Proms 66 & 67 | Royal Albert Hall, London/Radio 3

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The Independent Culture

Valery Gergiev's hands once again seemed to be providing the vibrato not just for this Prom but the entire season. As they fluttered to life bringing with them the breathy flute and etiolated surrounding texture of Scriabin's early Reverie for orchestra, the Rotterdam Philharmonic seemed to be picking up something they'd dropped the previous night during the second act of Parsifal. Scriabin's little piece had palpitated, climaxed, and gone before you could really appreciate how much like subverted Chopin it really sounded.

Valery Gergiev's hands once again seemed to be providing the vibrato not just for this Prom but the entire season. As they fluttered to life bringing with them the breathy flute and etiolated surrounding texture of Scriabin's early Reverie for orchestra, the Rotterdam Philharmonic seemed to be picking up something they'd dropped the previous night during the second act of Parsifal. Scriabin's little piece had palpitated, climaxed, and gone before you could really appreciate how much like subverted Chopin it really sounded.

Grieg's ubiquitous Piano Concerto stayed a little longer, like an old friend who still knows to call first but not when to call it a day. Gergiev greeted its beloved tunes, like the cellos' second subject, with literally open arms - though with insufficient clarity of beat (the downside of Gergiev's technique, if you can call it such) for immaculate, or even tidy, ensemble. The soloist Jean-Yves Thibaudet was immaculate, in appearance and pianistic precision. Fresh, too. The opening of the first-movement cadenza was very fresh, very cool, not in the Nordic sense, but rather in the manner of a jazz discovery. Unexpected. Where next? A touch of the Bill Evans.

Gergiev's final destination was the mechanised run-around at the close of Prokofiev's Fifth Symphony. A great Soviet epic? Gergiev seemed hellbent on erasing the Soviet and epic parts. There was a touch of War and Peace (or rather, just War) about the ice-breaking climax of the first movement, the heavy percussive artillery arriving from nowhere, but the way there was so contentiously hectic (a very brisk andante) as to leave little room for manoeuvre and/or nuance. The overriding impression was sinewy and febrile, without remission or repose. Which is one way. And the end was thrilling, like the Red Army in self-destruct mode. Irony? I think so.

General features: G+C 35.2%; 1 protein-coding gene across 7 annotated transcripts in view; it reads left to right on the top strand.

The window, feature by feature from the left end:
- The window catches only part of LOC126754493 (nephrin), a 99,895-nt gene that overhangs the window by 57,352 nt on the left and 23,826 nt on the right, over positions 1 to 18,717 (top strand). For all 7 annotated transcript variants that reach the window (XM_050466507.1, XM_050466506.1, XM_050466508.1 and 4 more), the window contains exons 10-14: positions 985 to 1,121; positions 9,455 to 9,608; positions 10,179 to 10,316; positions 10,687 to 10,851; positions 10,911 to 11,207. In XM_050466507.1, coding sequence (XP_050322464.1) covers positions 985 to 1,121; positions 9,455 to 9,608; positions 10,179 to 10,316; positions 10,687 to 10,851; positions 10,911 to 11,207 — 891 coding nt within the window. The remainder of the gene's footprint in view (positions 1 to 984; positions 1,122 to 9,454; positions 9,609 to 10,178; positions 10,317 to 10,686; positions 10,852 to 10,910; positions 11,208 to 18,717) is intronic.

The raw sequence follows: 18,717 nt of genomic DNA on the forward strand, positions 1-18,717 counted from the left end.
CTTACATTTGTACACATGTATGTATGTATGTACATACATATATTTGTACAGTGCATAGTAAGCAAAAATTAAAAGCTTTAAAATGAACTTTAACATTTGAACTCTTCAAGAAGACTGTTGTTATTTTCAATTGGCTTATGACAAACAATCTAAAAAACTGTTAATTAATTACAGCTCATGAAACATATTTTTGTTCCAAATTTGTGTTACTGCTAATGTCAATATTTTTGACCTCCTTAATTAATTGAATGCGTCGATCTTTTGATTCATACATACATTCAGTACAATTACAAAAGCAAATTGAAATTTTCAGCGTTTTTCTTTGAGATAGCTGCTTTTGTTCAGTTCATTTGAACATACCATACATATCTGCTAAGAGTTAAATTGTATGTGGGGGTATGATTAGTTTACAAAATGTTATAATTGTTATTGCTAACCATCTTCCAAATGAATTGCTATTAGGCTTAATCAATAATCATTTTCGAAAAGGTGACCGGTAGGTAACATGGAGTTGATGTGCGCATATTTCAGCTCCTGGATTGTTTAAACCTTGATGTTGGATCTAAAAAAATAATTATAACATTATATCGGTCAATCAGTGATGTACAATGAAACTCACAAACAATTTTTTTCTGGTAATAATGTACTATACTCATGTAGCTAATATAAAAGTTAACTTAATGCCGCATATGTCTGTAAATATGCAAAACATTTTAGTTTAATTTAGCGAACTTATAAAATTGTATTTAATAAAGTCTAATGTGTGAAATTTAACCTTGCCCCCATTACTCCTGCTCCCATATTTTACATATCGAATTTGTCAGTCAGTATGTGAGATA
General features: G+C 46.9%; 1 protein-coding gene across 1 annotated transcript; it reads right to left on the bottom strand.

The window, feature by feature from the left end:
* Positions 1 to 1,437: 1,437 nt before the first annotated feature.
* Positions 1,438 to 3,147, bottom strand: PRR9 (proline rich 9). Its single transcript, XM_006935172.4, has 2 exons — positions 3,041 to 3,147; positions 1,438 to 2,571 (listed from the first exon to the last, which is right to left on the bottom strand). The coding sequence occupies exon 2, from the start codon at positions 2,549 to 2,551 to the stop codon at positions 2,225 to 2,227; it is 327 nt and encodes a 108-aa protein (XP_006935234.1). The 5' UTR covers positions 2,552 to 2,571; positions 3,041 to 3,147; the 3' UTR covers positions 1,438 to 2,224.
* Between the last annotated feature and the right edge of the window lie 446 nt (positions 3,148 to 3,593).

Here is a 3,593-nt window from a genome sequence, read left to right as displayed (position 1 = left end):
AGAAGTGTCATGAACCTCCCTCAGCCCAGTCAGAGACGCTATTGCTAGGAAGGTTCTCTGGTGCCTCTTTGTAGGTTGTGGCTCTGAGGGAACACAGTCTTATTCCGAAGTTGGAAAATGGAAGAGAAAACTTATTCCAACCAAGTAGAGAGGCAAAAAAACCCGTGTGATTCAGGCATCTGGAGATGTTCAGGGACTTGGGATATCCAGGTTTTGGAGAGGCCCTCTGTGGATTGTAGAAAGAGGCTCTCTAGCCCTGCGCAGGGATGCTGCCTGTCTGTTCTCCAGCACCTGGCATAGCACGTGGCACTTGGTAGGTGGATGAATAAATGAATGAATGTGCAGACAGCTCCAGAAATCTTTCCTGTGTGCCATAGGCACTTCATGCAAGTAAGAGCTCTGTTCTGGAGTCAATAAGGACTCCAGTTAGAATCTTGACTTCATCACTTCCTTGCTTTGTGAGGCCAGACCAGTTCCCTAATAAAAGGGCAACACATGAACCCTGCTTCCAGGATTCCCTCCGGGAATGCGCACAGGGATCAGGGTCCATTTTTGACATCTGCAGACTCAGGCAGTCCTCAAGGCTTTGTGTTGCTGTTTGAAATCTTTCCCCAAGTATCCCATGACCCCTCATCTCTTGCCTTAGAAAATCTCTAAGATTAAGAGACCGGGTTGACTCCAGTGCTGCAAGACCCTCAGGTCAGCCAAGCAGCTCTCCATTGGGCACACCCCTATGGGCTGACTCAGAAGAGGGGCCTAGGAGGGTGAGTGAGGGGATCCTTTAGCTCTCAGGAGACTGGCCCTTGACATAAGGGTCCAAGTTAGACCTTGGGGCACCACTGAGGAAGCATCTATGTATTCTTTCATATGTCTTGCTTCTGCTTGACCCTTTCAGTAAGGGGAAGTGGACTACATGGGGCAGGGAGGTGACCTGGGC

Irony is something Andrew Litton and the Dallas Symphony don't do. Their woefully underpowered, urbane account of Shostakovich's Tenth Symphony, gift-wrapped for export, was one of the low points of the season. It takes a special kind of expertise to neuter this symphony, as Litton and his orchestra so ably demonstrated. The problems, easy to identify, have largely to do with characterisation and style. You simply cannot apply the same all-purpose rubatos to Shostakovich that you might to Tchaikovsky.

So much about the manner and means of this performance was inappropriate. The sound was all wrong. Too covered, too warm, too comfortable. Heaven forbid the brass or woodwinds should make a strident, even ugly sound.

Where was the chill, the deathly pallor of the solo bassoons' portent of catastrophe at the heart of the first movement or the shrill demented howling of woodwinds in the scherzo? And what did the timpanist think he was playing - Schubert? If this was a portrait of Stalin, then he's never looked better. Shopping-mall Shostakovich.

Earlier in the evening, Thomas Hampson gave Litton the benefit of his nose for characterisation in a selection of Copland's Old American Songs. What a star. Not only did he draw us completely into their ethos, vividly defining their origins, from fireside to minstrel show and burlesque (and even farmyard in the hilarious "I Bought Me a Cat"), but he had us loving them as if we too had been born singing them. Litton reversed the situation with Elgar's Introduction and Allegro for Strings fielding a section every bit as big as you might expect from Big-D. It had heart and generosity, which is more than JR ever gave us.

Radio 3 will rebroadcast Prom 66 and 67 on Tuesday and Wednesday respectively at 2pm

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